Aidan recently participated in a conference for young writers. Kindergartners through eighth-graders were invited to submit and read stories to their peers. It was her third year, her third commemorative t-shirt, but the first year I got mad.
Her story was about a stinky unicorn named Pewnicorn. Poor Pewnicorn is so wretchedly stinky her fifty-five 17 year old sisters wanted nothing to do with her. Neither does Pewnicorn’s mother. I’ve had moments as a mom when I thought my kids were just too nasally foul, but I dug down deep and managed somehow. Not Pewnicorn’s mama.
Pewnicorn had to run away.
A lovely princess came upon a weeping Pewnicorn in the forest. The princess took Pewnicorn back to the castle. After many baths in roses and dinners of fresh grapes, Pewnicorn’s problem faded. Her family was still skeptical upon their eventual reunion, so Pewnicorn returned to the castle to finish the de-stinking process. Finally, her family accepted her and her mother renamed Pewnicorn “Rose” to celebrate.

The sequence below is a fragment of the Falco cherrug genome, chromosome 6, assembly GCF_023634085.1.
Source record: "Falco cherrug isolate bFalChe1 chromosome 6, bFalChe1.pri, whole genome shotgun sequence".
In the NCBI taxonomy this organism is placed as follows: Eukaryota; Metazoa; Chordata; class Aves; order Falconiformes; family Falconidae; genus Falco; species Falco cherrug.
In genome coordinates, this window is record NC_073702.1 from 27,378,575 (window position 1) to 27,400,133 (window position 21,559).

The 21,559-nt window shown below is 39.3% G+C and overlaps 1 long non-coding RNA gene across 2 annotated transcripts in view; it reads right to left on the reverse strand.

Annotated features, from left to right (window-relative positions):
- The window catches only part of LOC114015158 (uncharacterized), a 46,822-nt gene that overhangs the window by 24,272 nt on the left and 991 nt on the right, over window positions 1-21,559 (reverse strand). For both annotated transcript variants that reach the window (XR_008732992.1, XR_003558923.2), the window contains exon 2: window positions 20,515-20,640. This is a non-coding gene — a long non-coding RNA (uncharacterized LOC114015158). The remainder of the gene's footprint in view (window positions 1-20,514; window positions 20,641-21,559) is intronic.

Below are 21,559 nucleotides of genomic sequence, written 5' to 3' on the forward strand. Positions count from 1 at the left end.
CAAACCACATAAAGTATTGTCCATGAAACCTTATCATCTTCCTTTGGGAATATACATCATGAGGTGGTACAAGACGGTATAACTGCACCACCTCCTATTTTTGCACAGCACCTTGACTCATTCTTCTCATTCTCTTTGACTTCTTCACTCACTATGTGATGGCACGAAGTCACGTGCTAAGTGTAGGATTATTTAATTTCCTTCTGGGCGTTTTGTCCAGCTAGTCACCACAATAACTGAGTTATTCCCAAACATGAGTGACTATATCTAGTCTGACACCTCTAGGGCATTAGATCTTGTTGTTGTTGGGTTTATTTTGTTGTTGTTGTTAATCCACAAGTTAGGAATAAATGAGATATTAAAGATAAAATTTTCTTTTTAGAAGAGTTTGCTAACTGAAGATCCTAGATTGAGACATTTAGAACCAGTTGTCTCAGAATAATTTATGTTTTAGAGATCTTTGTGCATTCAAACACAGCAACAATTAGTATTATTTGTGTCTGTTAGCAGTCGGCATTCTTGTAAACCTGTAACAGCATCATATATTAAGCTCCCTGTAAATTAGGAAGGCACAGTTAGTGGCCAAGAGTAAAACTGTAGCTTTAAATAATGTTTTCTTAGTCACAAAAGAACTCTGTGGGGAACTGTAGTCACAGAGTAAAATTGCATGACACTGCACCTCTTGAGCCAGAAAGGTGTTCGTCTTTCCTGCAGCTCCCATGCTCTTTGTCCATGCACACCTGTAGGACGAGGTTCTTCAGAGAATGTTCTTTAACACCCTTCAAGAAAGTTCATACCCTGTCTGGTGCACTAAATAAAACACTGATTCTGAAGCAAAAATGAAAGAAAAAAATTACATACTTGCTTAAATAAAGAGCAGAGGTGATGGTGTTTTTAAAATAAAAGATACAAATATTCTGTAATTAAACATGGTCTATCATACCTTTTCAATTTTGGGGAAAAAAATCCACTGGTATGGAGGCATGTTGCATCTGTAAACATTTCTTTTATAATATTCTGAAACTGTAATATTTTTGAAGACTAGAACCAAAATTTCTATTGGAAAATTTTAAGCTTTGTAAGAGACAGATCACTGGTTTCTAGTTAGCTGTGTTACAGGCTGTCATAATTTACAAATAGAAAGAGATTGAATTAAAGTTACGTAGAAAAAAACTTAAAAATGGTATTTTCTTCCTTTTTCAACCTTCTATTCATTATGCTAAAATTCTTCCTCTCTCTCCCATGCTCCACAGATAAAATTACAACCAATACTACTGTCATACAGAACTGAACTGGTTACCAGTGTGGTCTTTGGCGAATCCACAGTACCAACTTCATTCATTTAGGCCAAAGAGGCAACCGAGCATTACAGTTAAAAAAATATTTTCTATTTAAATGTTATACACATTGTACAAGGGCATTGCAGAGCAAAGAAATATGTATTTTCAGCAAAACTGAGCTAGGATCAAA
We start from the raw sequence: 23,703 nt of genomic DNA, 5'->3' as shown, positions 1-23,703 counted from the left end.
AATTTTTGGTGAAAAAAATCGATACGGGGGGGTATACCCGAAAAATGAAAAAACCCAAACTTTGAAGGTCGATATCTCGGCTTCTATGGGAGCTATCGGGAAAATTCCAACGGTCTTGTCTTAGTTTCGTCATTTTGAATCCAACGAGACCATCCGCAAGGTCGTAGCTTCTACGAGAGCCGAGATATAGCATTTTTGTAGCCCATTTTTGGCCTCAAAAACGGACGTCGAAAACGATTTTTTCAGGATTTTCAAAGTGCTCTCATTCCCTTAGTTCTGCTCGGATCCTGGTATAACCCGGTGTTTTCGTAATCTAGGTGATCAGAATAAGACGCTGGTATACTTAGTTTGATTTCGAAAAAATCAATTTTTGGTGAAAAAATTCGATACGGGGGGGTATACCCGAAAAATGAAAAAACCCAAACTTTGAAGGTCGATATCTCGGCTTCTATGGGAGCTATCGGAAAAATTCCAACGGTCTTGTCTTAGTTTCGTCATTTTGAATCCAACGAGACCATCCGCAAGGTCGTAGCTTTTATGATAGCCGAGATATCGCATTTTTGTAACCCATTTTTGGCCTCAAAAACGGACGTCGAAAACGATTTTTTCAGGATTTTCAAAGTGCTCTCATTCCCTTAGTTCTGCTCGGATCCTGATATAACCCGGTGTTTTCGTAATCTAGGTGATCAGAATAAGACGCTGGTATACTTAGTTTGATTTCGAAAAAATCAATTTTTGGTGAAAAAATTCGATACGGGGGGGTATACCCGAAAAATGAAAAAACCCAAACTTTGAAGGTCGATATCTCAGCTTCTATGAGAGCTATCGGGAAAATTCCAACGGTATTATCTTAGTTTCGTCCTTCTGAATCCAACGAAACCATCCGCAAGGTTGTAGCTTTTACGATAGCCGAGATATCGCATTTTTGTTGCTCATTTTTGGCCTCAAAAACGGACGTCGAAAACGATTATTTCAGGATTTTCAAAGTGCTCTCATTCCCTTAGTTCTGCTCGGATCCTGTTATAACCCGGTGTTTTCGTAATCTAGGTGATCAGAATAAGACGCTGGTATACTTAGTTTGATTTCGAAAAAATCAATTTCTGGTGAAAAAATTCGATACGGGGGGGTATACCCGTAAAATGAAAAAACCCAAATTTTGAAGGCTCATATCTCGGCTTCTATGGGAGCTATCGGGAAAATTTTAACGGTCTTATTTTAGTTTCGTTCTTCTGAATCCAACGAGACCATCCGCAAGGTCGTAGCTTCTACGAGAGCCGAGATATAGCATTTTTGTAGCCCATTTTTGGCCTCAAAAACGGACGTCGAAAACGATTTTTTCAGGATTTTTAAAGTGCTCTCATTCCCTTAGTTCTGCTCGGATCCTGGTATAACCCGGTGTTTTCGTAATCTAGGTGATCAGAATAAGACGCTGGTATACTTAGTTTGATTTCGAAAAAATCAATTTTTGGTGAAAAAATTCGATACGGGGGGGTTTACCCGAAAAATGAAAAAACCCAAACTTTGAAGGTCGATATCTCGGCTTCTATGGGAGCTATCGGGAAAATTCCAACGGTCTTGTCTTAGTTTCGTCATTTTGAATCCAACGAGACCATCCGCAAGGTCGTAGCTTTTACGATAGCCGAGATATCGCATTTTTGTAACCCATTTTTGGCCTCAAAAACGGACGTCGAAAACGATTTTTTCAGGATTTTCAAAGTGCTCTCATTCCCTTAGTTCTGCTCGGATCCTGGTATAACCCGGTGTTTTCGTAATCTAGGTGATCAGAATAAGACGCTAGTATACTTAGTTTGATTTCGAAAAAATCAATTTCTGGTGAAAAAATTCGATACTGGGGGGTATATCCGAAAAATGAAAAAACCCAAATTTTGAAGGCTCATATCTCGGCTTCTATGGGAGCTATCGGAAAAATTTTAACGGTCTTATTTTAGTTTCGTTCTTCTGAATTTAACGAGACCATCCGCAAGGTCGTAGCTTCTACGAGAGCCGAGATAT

I thought her story was typical and charming—a good effort by a sincere third-grader. After a few more stories another third-grader stood to read her story. I lost count of how many times my jaw dropped as I listened.
For example the little girl used the phrase “swimming in a river of my mother’s shame”. I decided at that moment this was no typical child. I refuse to speculate whether these were truly the words of a nine-year-old because the issue that ticked me off the most was when one of the beaming teachers gushed, “She must be an only child!”
Then she quickly added, “because of the way (main character) talks about her siblings…”
The girl’s mom confirmed she is an only child. I began to think about Aidan listening to this exchange and wondering how she felt as a girl with four brothers and a new sibling on the way. Only children write astounding stories about distant workaholic parents, easily switching between first and third person, past-tense and present-tense.
My kid writes a story about a stinky unicorn, and I couldn’t be more proud. She knew her audience—other young children. How? Twenty-four hours a day, seven days a week, she eats with, talks too, plays with, fights, hugs, laughs with, sleeps under the same roof with, rides with, watches “Spongebob” with, negotiates with, apologizes to, and shares her life with her four brothers. So much is asked of her, and I know she has and will make sacrifices because of her situation.
I happen to know she wouldn’t change a thing, and neither would I. There are certainly benefits of being an only child. I don’t dispute that. Overlooked, I feel, are the benefits of growing up with many other children constantly around.